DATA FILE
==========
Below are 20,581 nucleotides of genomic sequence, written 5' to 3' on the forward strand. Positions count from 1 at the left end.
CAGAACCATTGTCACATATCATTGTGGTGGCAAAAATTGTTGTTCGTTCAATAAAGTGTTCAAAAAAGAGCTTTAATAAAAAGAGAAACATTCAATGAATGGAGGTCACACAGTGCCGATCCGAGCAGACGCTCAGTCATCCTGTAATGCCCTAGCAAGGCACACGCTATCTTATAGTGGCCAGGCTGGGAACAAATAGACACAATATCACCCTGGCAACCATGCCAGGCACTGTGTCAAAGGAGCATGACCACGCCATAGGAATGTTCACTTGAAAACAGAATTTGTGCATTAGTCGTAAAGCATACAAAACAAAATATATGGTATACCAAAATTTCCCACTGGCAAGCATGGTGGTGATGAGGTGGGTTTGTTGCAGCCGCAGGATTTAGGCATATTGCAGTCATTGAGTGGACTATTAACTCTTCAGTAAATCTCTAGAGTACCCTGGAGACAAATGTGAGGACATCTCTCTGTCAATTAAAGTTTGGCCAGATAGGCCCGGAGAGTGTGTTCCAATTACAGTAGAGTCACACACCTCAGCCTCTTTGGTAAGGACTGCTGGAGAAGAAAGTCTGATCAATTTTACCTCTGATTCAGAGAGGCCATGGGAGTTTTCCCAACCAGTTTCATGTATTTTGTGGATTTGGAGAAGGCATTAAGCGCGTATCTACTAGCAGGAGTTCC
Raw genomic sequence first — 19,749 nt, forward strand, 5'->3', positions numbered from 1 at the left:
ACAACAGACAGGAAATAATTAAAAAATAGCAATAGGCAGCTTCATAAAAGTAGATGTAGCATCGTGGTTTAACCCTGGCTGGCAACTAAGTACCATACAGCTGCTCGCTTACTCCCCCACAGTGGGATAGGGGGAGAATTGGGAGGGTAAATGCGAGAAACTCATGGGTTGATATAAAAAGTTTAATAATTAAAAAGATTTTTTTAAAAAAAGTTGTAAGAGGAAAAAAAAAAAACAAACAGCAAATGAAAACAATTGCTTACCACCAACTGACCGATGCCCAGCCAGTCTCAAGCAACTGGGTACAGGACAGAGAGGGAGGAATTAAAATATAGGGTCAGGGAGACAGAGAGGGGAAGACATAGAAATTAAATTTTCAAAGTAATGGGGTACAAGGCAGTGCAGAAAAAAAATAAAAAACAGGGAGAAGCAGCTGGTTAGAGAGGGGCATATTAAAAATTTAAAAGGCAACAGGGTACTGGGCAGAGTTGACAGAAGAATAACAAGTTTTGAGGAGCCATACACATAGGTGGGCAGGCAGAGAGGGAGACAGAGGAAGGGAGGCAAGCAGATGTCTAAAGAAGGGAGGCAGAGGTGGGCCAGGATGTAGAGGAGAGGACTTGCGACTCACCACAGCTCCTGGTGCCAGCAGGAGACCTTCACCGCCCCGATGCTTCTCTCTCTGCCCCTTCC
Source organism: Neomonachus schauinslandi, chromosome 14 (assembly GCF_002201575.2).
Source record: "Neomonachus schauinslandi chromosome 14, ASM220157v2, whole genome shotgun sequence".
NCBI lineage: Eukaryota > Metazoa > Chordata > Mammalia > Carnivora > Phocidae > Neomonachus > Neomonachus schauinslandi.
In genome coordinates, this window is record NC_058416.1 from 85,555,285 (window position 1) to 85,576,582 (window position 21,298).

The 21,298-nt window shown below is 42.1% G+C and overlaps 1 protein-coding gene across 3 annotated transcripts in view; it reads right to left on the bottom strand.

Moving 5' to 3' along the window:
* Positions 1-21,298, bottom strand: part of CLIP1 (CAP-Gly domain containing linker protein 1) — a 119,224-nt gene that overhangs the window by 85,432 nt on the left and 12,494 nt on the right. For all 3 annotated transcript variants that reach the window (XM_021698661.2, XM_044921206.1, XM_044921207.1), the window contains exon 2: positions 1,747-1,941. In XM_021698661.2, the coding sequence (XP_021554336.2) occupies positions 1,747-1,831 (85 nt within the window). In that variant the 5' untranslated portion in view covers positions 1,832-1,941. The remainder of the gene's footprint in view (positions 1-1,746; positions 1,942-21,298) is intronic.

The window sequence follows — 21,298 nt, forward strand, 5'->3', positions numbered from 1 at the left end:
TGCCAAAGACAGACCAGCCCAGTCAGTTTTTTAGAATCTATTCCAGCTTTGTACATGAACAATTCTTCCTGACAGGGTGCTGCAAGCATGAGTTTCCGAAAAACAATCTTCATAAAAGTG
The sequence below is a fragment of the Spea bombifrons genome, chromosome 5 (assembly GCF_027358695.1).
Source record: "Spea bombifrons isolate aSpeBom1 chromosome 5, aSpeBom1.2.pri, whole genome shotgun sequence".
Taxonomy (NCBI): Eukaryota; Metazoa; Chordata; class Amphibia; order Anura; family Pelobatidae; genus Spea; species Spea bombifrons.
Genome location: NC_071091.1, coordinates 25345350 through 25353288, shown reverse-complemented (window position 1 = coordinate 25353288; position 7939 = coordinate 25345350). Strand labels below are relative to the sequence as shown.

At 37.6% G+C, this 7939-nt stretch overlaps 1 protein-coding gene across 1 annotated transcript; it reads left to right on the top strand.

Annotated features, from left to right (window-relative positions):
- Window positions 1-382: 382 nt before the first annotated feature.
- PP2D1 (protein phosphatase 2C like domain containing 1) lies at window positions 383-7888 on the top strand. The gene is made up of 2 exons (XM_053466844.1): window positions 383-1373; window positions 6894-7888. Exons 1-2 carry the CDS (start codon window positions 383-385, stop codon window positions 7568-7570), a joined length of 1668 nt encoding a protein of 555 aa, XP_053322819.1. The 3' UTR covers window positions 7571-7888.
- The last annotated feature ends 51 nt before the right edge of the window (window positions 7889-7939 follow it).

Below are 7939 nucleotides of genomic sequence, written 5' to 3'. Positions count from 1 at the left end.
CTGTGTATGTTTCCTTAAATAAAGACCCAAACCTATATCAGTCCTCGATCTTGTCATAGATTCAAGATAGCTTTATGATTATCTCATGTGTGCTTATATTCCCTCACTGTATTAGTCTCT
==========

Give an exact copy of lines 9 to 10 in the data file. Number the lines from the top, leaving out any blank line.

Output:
The 21,298-nt window shown below is 42.1% G+C and overlaps 1 protein-coding gene across 3 annotated transcripts in view; it reads right to left on the bottom strand.

Moving 5' to 3' along the window: